Nuchal translucency and combined first trimester screening

By (gynecologist), (embryologist) and (psychologist).
Last Update: 02/11/2022

Combined first-trimester screening, also known as triple screening, is a non-invasive prenatal test that consists of performing an ultrasound and a blood test on the pregnant woman to rule out possible chromosomal abnormalities.

As its name suggests, this test should be done around week 12 of pregnancy, i.e. at the end of the first trimester for its result to be reliable.

One of its main advantages is that it has reduced the number of amniocentesis and chorionic biopsies in pregnant women, which are invasive tests.

What is triple screening?

Triple screening is a combined test whose objective is to estimate the risk of pregnancy for congenital anomalies and/or fetal chromosomopathies.

It is important to note this, as it is not a definitive diagnostic test. In case of an altered result in the triple screening, the woman will have to undergo other invasive prenatal tests, such as amniocentesis, to confirm whether the fetus is completely healthy or not.

How is it done?

To calculate the probability of risk in the triple screening, a statistical software program relates different biochemical and ultrasound parameters together with other clinical data of the pregnant woman.

This information is obtained from the following tests:

Blood tests
values of pregnancy-associated placental protein (PAPP-A) and free beta-hCG hormone are determined.
Ultrasound
the fetal nuchal fold or nuchal translucency (NT) is measured.
Clinical information
mother's weight, age, number of fetuses, weeks of pregnancy, etc.

The detection rate of combined first trimester screening is about 75%, with a false positive rate of about 3%. This means that some of the cases that obtain a high probability of risk of suffering some alteration are in fact erroneous and correspond to healthy babies.

Even so, it is worth doing this test in order to rule out chromosomal pathologies and, in the worst case, to be able to decide whether to terminate the pregnancy when the baby is going to be born with a disease.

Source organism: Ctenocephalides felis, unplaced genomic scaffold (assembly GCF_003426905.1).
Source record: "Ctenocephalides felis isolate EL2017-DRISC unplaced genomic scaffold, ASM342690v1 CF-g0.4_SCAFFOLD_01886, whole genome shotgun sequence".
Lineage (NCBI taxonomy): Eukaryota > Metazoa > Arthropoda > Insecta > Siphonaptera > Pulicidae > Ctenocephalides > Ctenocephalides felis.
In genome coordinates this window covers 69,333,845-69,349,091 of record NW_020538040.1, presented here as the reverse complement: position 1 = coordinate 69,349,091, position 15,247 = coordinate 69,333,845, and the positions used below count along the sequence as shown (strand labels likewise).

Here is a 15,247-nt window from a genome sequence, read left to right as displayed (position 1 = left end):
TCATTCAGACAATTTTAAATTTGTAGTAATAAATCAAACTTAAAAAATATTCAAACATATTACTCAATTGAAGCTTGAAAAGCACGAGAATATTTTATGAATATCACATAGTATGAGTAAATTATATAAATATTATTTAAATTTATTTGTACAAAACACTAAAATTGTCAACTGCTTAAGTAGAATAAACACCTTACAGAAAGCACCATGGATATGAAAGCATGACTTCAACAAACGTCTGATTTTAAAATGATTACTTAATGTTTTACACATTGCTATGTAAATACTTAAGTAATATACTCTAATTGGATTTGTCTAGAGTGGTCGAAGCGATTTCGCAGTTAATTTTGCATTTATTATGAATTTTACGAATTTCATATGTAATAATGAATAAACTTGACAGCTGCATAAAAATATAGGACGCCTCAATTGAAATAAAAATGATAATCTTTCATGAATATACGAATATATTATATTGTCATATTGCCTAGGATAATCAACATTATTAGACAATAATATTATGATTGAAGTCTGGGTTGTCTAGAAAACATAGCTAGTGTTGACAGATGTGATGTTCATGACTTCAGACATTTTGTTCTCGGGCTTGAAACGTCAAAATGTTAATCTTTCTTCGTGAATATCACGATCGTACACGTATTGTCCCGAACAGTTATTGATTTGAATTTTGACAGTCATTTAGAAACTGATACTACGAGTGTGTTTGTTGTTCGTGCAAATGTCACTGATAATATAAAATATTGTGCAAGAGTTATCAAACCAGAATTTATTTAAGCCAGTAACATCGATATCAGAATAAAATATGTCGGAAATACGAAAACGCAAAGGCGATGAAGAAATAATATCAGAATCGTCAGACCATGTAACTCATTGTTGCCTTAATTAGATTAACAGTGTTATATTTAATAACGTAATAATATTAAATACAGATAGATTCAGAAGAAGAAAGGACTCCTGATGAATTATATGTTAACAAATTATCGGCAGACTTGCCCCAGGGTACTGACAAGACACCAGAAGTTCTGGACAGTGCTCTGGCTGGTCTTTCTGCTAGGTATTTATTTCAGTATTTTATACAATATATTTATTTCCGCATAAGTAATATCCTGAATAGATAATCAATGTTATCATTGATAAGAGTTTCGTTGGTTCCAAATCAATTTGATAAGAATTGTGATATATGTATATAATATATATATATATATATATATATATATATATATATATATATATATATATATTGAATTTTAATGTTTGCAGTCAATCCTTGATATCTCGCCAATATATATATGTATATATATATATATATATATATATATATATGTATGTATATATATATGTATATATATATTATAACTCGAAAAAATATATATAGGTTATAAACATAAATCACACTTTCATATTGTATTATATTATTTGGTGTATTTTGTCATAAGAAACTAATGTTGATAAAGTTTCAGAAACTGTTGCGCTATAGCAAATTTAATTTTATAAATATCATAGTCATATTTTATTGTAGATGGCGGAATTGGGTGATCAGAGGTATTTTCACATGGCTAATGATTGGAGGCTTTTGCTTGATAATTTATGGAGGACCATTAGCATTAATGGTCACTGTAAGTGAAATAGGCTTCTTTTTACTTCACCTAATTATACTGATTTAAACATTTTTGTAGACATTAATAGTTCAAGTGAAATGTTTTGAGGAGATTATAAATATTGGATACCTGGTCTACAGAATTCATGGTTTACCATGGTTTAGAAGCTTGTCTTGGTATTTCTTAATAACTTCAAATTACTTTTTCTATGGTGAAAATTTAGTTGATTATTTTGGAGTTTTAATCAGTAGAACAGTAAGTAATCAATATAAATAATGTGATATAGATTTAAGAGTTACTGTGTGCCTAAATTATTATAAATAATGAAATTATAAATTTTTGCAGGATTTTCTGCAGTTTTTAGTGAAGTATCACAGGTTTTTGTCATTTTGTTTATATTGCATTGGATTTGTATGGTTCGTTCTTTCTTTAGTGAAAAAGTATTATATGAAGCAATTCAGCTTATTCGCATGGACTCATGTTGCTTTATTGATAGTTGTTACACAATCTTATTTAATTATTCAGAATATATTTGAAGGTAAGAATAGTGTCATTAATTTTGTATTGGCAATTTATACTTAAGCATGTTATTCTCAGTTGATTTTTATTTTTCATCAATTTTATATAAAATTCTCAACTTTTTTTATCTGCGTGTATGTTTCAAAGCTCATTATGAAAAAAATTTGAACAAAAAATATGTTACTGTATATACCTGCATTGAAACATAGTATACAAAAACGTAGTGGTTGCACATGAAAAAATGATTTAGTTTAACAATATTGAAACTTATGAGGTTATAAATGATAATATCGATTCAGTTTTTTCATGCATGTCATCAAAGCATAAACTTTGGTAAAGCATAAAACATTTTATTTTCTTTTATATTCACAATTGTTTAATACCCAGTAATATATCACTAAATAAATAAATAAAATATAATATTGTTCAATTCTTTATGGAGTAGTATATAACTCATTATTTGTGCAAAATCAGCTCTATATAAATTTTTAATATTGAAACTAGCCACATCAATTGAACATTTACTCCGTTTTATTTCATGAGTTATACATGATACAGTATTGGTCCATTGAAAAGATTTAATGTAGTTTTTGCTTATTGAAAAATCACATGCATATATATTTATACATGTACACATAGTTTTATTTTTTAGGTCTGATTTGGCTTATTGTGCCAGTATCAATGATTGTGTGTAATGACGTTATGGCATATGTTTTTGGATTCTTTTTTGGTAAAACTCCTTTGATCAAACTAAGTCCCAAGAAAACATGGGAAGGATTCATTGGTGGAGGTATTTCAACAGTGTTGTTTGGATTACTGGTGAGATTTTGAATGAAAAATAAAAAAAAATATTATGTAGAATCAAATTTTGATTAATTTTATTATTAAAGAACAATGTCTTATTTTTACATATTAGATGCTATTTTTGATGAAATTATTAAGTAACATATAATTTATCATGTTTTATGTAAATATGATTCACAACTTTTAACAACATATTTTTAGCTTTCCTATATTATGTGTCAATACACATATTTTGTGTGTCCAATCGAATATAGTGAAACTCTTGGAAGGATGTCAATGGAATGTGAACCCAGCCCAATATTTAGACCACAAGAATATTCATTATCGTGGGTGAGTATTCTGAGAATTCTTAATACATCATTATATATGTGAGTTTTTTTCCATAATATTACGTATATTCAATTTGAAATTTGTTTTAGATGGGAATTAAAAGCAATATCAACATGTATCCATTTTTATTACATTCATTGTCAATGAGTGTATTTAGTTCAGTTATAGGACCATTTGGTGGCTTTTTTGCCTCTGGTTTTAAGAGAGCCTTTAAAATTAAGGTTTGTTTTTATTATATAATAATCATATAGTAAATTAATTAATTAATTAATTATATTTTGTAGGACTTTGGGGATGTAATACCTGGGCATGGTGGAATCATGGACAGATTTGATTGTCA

When is it done?

First trimester combined screening should be offered to all pregnant women presenting for prenatal care before 14 weeks of pregnancy.

In general, tests to estimate the combined clinical-biochemical-echographic risk are performed between 8 and 13 weeks of pregnancy in one of the following ways:

Combined screening in one time
the ultrasound assessment and blood collection is done on the same day, which can be between 11 and 13+6 weeks of pregnancy.
Two-stage combined screening
blood collection can be done at any time between 8 and 13+6 weeks of pregnancy, but ultrasound is important to perform between 11 and 13+6 weeks of pregnancy.

The way the tests are performed is indifferent and depends mainly on the number of times the pregnant woman goes to the office.

If the first prenatal visit takes place before the 8th week of pregnancy, then the combined screening can be scheduled in two stages and the first blood test can be used to determine biochemical markers together with serologies and blood grouping.

Results

As we have already indicated, the result of the triple screening is not a definitive diagnosis, but an estimate made by a statistical program of the risk that the fetus has of suffering chromosomal diseases or other congenital defects.

The specific software calculates the risk index (IR) from all the parameters entered, the interpretation of which is as follows:

IR > 1 in 250
there is a high risk that the fetus will have trisomy 21 (Down syndrome).
IR > 1 in 100
there is a high risk of the fetus having trisomy 18 (Edwards' syndrome).

In the event of a high-risk pregnancy, the gynecologist should offer the pregnant woman a more reliable invasive technique, such as chorionic villus sampling or amniocentesis.

If the risk obtained is medium or low, the woman can also undergo a fetal DNA test in maternal blood, which is non-invasive and serves to detect pathologies such as Down syndrome, Edwards' syndrome, or Patau's syndrome.

Second trimester biochemical screening

Although combined screening should ideally be done in the first trimester, pregnant women who have been seen after 14 weeks of gestation can have a biochemical screening if they are between 14 and 17 weeks of pregnancy.

There are 3 types of second-trimester biochemical screening:

Double test
is based on the quantification of 2 biochemical markers: alpha fetoprotein (AFP) and beta-hCG. Its detection rate is 60%.
Triple test
the markers AFP, beta-hCG and also estriol (E3) are quantified here. Its detection rate is 60%.
Quadruple test
consists of the quantification of 4 biochemical markers: AFP, beta-hCG, E3 and inhibin A. Its detection rate is 75%.

These tests are also indicative of possible structural abnormalities in the fetus, such as neural tube closure defects. For example, elevated AFP levels may indicate the presence of spina bifida or anencephaly in the fetus.

Advantages of triple screening

The main advantage of triple screening is that it is a non-invasive test that is easy to perform in all pregnant women, which has made it possible to reduce the number of invasive tests performed, which have a small risk for the fetus and could cause a miscarriage.

In the past, amniocentesis was a prenatal test performed on all pregnant women over 35 years of age. However, it is now no longer essential if a low-risk index has been obtained in the first trimester combined screening.

In addition, the fact that this combined screening can be performed in all pregnant women regardless of their age makes it possible to detect high-risk pregnancies that would otherwise have been overlooked.

Both women over 35 and younger women can have children with chromosomal abnormalities, so there is a real need for universal screening of pregnant women.